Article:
So this is where we get to "running in circles." Somewhere along the way, I discovered that I enjoyed running. For any of you folks out there who believe whole-heartedly in the doctrine of cessation (basic jist: certain spiritual gifts such as propheticism, speaking in tongues, and miracles, no longer apply) I'm about to blow a whole in your catechism; because me LIKING TO RUN is a modern-day miracle. I'm telling ya', it rates right up there with Mary's face showing up in pizza pan. If you don't believe me, ask my high school P.E. instructor.
I hated running. I hated running because I was already awkward, and running around panting and sweating did not exactly improve the self-image issues going on. I hated running, because we had to run around the outdoor track. In the center of the outdoor track, boys were playing sports. I hated running, because my sports gear was not up to par, and stuff bounced. Stuff bounced while the boys were playing sports and occassionally looking--boys that I had to see next hour in U.S. History.
There you have it. Me, liking to run, is a MIRACLE. I actually LIKE to run around and around and around the track. I like to see how many times I can do it, before I have to call it quits. I like to plan how I'm going to go farther next time. Granted, there are no boys playing sports while I run (but even if there were, they'd be down three stories) and let's just say that sports gear for women has improved a lot in the last twenty or so years.
Now we get to the "scream and shout" part. On Thursday last week, I ran three miles in thirty-two minutes. For me, this is an accomplishment. Again, I have to transport myself back to high school. P.E. was not my favorite subject. In other subjects, I could study hard and do well; in P.E., it didn't matter how hard I tried, I just didn't excell. In fact, I outright flunked tennis. I had a depth perception problem that had not yet been diagnosed (hence, much of the awkwardness, tripping on sidewalk cracks, falling off curbs, etc), and I could not hit that stupid ball to save my life!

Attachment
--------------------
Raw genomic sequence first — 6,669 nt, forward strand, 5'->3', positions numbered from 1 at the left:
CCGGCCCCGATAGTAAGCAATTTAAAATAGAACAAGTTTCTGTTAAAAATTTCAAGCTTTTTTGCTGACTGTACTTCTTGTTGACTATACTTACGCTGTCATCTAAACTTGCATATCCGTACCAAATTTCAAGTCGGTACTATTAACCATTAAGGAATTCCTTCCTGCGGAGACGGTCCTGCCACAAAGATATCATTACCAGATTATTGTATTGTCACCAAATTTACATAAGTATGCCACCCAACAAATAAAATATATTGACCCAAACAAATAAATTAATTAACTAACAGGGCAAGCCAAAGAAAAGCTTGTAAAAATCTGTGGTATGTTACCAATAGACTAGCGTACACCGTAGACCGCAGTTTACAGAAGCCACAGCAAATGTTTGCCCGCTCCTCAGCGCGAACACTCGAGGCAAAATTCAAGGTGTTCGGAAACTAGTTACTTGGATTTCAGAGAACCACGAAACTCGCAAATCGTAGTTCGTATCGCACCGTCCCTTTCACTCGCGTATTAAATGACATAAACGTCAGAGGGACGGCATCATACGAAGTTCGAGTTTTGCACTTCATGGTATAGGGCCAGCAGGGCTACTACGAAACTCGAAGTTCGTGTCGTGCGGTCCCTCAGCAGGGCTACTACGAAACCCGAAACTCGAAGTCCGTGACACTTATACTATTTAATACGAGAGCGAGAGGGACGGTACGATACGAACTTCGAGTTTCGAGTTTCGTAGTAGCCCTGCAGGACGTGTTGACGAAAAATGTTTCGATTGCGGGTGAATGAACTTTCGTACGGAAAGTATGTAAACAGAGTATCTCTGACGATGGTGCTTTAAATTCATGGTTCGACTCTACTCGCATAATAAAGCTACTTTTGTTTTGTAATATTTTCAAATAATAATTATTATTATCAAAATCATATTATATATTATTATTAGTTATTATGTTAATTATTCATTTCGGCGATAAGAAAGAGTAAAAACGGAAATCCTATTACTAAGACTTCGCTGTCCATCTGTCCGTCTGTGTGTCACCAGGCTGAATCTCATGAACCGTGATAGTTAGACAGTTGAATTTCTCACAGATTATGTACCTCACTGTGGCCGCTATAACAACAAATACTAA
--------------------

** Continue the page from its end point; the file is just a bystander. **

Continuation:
Then there was the President's physical fitness test. To get the award, you had to run the mile in 8 minutes 30 seconds (I think). I tried and tried, and finally, on the last day, I did it. I'll never forget my P.E. teacher, standing there with the stop watch, jumping up and down. I was so excited. But I couldn't do a pull-up--one stinking, lousy, good-for-nothing pull-up. So there went the award. No screaming. No shouting.
Thursday, when I got done running my three miles, I was having a private party on the third floor. Then, who should I see three floors down, doing the same thing she'd been doing almost twenty years ago--but my former P.E. teacher. Suddenly, I really DID want to scream and shout. I wanted to yell "Hey down there! Check it out!"
Sigh. Alas, I wanted to continue using the gym in the future, so I restrained myself and kept the party private. On the way home, I contemplated next Tuesday's meeting; I fully anticipated reaching my fifty pound goal! Apparently, something good actually can come from running around in circles. Who'd have thunk?